It was, according to a writer for the website ThinkProgress, the “rare bit of news that could blow Hurricane Sandy off the map.”
Whether it actually did blow Hurricane Sandy off the map depended on what map you were using at the time.
Did your map have Staten Island on it? No?
How about the Mos Eisley Space Port?
If you regularly consult a map that depicts any portion of the planet Tatooine, then the news in late October that George Lucas had sold his entertainment company LucasFilm to Disney for $4 billion indubitably blew the hardest.
This deal brought up some immediate questions.
How long would it take for a $4 billion check to clear?
Could a check like that be cashed at Wal-Mart?
If you had $4 billion to spend on scratch-off tickets, would that significantly increase your chances of winning Hoosier Lottery’s Jingle Jackpot?
Also, there were probably some “Star Wars”-related questions.
Many “Star Wars” fans reacted to this news as if they’d been poked with Gaaffi sticks.
Some seemed not to have seen a Disney movie since “The Million Dollar Duck” and therefore were understandably worried that Mark Hamill would be replaced in subsequent “Star Wars” sequels by Tommy Kirk, the Force by Flubber, and Yoda by a mallard.
Others claimed Lucas must have “been seduced by the dark side,” which was just another way of saying that the whole sordid affair made them feel like Woody Harrelson’s character did in “Indecent Proposal” as he watched his wife fly away in a helicopter for a night of illicit passion with an unprincipled tycoon.
They could certainly be excused for nurturing this view, but perhaps there was a more optimistic way of looking at things.
Perhaps, instead of feeling like Padawan Cuckold, they had even more reason to behave as the jubilant Ewok King did at the end of “Return of the Jedi” as he watched his wife fly away in a space skiff for a night of sanctified passion with the beatified Yoda.
Yub nub, indeed.
Lucas has said a lot of things about “Star Wars” over the years, many of them contradictory, and he has done a lot of things to “Star Wars” over the years, many of them counterproductive.
He has been accused of being a money-grubber because of his constant stream of reissues, but Lucas’ principle failing as an entertainer in recent years has been his failure to entertain.
Lucas wanted his prequels to be Important-with-a-capital-I, so he gave everyone dialogue that might have been better suited for delivery as oratory behind a dais.
For all their technological advances, the prequels are as quaint and stilted as silent movies.
They are destined to go down in cinematic history as real curios, the scrapbooks of an eccentric man who has millions of dollars to spend on scrapbooking.
Seeing as Disney’s most recent money-grubbing has tended to produce pretty good movies, maybe some artistic savvy in the service of avarice is exactly what is needed here.
But if Disney wants to make new films, it can’t ignore the Bantha in the room: namely, the Expanded Universe.
Since “Return of the Jedi” came out in 1983, the continuing adventures of Luke and Anakin Skywalker, Princess Leia, Han Solo and Obi Wan Kenobi have been chronicled in hundreds (maybe even thousands) of novels, comic books, TV episodes and games.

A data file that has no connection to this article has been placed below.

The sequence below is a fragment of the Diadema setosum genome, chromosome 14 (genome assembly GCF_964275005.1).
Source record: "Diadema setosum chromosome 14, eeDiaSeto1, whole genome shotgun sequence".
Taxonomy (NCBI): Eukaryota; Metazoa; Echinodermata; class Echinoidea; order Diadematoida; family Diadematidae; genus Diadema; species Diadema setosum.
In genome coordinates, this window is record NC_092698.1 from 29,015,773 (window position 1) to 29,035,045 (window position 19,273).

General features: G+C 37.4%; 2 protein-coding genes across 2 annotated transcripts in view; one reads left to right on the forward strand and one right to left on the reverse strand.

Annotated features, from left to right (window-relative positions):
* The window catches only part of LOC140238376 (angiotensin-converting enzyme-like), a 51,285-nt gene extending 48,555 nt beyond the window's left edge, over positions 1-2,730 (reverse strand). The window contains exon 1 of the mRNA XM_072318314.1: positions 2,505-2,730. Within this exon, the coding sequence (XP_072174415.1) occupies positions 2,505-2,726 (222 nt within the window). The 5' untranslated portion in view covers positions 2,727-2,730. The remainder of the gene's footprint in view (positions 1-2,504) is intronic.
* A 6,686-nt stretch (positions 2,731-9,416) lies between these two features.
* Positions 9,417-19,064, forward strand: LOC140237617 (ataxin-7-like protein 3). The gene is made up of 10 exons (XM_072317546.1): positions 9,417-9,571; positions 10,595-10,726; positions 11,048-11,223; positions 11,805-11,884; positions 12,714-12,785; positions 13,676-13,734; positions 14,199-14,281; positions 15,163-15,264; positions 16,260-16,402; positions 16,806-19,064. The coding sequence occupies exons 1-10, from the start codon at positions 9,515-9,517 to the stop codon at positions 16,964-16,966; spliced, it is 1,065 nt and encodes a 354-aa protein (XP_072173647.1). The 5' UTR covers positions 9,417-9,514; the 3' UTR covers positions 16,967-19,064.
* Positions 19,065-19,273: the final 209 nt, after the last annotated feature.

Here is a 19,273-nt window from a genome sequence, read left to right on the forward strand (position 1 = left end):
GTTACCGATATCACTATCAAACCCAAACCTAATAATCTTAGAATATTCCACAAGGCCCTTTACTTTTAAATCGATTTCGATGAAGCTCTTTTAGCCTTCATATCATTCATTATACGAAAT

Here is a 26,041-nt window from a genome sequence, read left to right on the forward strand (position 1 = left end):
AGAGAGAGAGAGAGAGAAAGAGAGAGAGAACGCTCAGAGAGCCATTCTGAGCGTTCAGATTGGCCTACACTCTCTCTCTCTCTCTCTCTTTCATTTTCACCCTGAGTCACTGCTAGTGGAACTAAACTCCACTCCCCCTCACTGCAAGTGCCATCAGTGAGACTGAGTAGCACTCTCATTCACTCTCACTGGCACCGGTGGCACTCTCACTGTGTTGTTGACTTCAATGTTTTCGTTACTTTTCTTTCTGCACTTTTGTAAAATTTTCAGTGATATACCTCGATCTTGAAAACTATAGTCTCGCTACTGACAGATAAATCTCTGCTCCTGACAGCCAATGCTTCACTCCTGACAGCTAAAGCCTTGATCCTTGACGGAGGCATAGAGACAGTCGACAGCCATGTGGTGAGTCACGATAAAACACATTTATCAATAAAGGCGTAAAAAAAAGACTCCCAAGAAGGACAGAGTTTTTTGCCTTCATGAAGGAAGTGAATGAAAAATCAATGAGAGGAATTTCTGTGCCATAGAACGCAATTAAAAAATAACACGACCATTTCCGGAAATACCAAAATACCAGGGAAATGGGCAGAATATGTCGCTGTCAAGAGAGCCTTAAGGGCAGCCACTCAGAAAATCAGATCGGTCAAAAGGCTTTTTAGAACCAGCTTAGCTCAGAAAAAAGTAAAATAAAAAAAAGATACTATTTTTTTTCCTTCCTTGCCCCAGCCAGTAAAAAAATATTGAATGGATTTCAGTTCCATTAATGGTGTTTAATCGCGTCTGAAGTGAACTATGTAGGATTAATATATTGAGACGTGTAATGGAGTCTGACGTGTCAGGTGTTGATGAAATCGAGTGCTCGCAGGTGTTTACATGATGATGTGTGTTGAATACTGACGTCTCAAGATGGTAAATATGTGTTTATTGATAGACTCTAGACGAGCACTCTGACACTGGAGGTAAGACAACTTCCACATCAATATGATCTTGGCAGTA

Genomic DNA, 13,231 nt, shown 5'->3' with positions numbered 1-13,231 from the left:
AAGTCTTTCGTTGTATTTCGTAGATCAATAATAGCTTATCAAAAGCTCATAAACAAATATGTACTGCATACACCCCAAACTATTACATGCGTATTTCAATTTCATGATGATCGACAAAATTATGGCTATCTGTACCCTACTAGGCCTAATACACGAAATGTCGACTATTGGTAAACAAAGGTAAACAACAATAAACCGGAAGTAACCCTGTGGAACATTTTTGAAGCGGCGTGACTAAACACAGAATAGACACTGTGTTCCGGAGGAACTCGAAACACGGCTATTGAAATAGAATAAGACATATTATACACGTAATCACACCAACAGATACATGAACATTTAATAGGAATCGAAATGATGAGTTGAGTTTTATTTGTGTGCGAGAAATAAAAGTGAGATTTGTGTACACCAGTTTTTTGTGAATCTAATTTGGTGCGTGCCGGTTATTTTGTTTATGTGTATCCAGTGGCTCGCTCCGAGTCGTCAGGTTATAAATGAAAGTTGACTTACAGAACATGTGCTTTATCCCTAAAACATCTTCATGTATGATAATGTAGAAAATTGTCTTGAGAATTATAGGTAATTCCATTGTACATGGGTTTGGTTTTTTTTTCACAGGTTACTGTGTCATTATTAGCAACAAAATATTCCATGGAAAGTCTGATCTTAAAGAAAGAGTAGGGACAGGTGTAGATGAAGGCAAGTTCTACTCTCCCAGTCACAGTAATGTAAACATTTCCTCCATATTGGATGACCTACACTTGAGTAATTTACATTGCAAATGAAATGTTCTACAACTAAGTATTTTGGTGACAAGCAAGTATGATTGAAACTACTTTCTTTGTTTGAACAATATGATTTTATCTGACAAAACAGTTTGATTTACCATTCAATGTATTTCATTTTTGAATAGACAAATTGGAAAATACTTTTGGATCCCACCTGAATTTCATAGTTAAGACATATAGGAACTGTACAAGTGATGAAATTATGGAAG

Thanks to the Expanded Universe, Darth Maul returned with robot legs, Luke Skywalker had nookie with a ghost, and Chewbacca was given a nephew named Lowbacca (Lowbacca? Why not Bad Bacca, Deliveries In Bacca or Employees Must Enter Through Bacca?).
Chewbacca subsequently died in a novel called “Vector Prime,” although not from the shame of having a nephew named Lowbacca.
I read a lot of “Star Wars” novels until I received a premonition that two vengeful Sith lords were going to rise up from the grave and slay me: namely, Darth Dickens and Emperor Shakespeare.
Reading a lot of “Star Wars” novels is one of those pastimes that seems like a good idea in the moment, and then you get to the end of your life and wonder how you might have done things differently.
I had just enough exposure to the Expanded Universe to be able to detect a force that surrounded it and penetrated it, that bound its vast galaxy together: Tedium.
Luke Skywalker got married and got boring, Princess Leia and Han Solo got married and got boring, and they all had boring kids.
I had always envisioned Luke as a hermit and Han and Leia estranged.
Everybody would be kinda cranky; it would be entertaining.
Fans of the more than 250 Expanded Universe novels wonder how Disney could possibly ignore them and I wonder how Disney could possibly not.
So that’s one hurdle for Disney to negotiate and another is the age of the original cast.
Speaking of venerable franchises, Harrison Ford is now the same age as DeForest Kelly was when he last portrayed Dr. McCoy for the 1991 film “Star Trek VI: The Undiscovered Country” (and many critics complained that the cast had gotten too old by that point).
At the risk of coming across as ageist, a septuagenarian Han Solo – married or not – is a creature distinct and separate from a 30-something Han Solo.
Unlike a lot of fans, I am excited at the prospect of a 56-year-old Leia becoming a Disney Princess.
Given Carrie Fisher’s colorful history of bipolar disorder, drug addiction and acid wit, she may be the best thing to happen to Disney’s lucrative princess mill since cheap CGI.
If Tinkerbell thought Wendy caused her headaches, wait until she meets Queen Sarcastica!